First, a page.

Saskatoon—On the occasion of World Food Day, the National Farmers Union (NFU) calls on the Canadian government to take action to address food insecurity both nationally and internationally. World Food Day commemorates the founding in 1945 of the Food and Agriculture Organization of the United Nations (FAO), which holds as one of its key objectives the elimination of hunger and malnutrition worldwide.
Last month, the FAO joined a number of other international organizations to release The State of Food Security and Nutrition in the World (SOFI) documenting an increase in world hunger. As of 2017 there are approximately 821 million food insecure people around the world, a startling high statistic that signals the need for urgent action on this issue.
“It is shameful that there are so many food insecure people in the world when enough food is being produced to feed everyone on the planet,” said Nettie Wiebe, former NFU President and contributor to the FAO’s Civil Society Mechanism. “Hunger is not a problem of food scarcity; the key problems are systemic and political, and the NFU believes the response must be centred on food sovereignty, where people define their own food and agriculture systems to produce healthy and culturally appropriate food for people through ecologically sound and sustainable methods,” she added.
Canada has its own problems with food insecurity that must also be addressed. “Recent statistics show that over 4 million Canadians are food insecure,” said Wiebe, “And in a country as wealthy as ours this is a situation that should not be tolerated.” It is notable that some regions, such as Nunavut and the Northwest Territories, are experiencing exceptionally high rates of food insecurity, while specific groups, including many Indigenous communities, are disproportionately facing hunger and malnutrition.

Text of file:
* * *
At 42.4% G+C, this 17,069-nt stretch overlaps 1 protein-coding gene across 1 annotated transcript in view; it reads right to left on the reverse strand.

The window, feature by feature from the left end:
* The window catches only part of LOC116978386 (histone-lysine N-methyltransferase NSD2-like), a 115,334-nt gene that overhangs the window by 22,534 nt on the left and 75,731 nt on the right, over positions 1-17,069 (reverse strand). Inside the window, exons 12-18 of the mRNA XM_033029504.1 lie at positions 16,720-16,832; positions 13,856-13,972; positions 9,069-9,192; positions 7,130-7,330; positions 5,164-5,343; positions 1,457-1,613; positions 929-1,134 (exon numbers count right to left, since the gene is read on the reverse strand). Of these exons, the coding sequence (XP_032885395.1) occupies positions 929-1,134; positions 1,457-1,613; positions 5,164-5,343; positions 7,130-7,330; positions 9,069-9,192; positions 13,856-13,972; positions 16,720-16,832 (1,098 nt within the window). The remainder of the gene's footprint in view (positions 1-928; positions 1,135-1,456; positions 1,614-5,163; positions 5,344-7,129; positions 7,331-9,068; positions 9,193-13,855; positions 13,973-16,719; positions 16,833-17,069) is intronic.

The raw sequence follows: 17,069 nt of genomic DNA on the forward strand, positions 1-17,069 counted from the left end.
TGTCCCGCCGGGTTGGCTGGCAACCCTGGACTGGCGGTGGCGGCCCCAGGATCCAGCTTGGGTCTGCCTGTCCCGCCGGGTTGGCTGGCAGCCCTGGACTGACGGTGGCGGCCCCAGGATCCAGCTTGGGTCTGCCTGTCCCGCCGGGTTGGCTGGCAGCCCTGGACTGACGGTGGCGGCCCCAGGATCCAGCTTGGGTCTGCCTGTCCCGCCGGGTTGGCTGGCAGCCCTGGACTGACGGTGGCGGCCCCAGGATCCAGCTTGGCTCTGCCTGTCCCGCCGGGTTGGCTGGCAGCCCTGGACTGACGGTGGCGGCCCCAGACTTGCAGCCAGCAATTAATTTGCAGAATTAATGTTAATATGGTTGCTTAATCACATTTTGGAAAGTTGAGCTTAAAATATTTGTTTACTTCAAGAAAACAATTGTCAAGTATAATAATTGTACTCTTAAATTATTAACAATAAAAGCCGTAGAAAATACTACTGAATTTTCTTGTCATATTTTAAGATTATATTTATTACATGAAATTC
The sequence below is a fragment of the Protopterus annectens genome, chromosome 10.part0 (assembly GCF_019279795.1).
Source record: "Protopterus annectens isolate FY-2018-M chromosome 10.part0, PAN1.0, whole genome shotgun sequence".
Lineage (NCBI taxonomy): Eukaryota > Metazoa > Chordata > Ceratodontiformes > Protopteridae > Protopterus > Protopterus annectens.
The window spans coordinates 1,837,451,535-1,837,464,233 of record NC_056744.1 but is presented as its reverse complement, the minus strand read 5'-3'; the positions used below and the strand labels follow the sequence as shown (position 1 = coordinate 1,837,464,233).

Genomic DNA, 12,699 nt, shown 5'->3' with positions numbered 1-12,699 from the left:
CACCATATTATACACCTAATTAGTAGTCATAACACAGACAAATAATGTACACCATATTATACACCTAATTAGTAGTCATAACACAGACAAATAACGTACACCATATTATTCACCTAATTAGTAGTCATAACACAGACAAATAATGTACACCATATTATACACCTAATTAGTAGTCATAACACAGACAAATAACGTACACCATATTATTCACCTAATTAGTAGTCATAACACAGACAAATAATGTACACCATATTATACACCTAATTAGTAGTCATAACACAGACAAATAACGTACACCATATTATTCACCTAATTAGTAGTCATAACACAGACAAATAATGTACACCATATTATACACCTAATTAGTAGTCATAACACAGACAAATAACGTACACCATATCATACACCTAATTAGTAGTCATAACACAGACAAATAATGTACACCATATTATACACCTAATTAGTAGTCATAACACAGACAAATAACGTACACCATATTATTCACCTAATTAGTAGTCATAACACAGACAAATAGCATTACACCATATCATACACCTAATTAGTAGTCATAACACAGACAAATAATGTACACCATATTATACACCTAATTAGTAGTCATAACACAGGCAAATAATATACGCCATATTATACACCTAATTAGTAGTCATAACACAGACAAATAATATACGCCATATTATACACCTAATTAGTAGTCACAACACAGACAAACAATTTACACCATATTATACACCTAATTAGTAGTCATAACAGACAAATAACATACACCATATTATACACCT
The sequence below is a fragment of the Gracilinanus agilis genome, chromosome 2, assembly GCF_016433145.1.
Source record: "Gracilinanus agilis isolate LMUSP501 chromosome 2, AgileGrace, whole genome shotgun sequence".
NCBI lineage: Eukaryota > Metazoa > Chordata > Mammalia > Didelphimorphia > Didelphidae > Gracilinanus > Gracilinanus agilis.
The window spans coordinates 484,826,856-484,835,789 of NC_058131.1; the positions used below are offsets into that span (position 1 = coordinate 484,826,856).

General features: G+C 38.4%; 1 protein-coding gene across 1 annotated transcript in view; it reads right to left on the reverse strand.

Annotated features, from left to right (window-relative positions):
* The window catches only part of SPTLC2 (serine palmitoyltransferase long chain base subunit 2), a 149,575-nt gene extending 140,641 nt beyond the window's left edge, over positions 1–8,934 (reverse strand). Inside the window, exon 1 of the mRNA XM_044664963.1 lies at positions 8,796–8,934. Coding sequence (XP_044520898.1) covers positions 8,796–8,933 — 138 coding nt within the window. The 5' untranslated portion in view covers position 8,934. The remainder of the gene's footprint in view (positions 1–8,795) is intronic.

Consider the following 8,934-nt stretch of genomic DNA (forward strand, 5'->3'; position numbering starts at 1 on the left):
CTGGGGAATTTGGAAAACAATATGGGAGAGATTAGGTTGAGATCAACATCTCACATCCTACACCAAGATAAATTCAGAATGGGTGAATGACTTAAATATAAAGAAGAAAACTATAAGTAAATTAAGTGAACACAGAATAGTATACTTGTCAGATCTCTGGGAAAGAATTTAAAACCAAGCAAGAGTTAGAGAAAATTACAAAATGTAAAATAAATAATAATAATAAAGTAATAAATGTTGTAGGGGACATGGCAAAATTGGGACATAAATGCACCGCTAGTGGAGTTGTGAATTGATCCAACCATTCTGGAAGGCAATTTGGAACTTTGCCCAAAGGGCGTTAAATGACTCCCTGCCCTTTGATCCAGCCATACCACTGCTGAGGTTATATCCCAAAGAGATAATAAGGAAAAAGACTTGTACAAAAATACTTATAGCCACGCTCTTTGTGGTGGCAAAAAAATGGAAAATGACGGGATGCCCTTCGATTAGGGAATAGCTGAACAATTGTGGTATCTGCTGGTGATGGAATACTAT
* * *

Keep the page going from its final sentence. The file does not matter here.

The SOFI report indicates that climate variability and extremes are key drivers behind the rise in global food insecurity. These conditions contribute to shortfalls in food availability, with losses in productivity that undermine food production and increase food imports. Changes in climate affect food access, causing spikes in food prices and income loss for farmers, worsened quality and safety of food, and outbreaks of pests and diseases because of rainfall intensity or changes in temperature.
The NFU believes that climate change must be a priority issue for the Canadian government. Canada’s inaction on climate change and its outright contradictions to climate action, such as its recent purchase of the Trans Mountain pipeline, are contributing to worsening food insecurity.
“World Food Day is the perfect time for Canadians to call on the various levels of government to address food insecurity both globally and here at home,” stated Wiebe. In that regard, the NFU encourages its members and Canadians more broadly to contact their elected representatives and call on the Canadian government to take action on climate change and food sovereignty.
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For more information, contact:
Nettie Wiebe – Former NFU President and North American focal point for the Civil Society Mechanism (CSM) of the Committee on World Food Security (CFS), FAO – firstname.lastname@example.org
Report: The State of Food Security and Nutrition in the World (SOFI)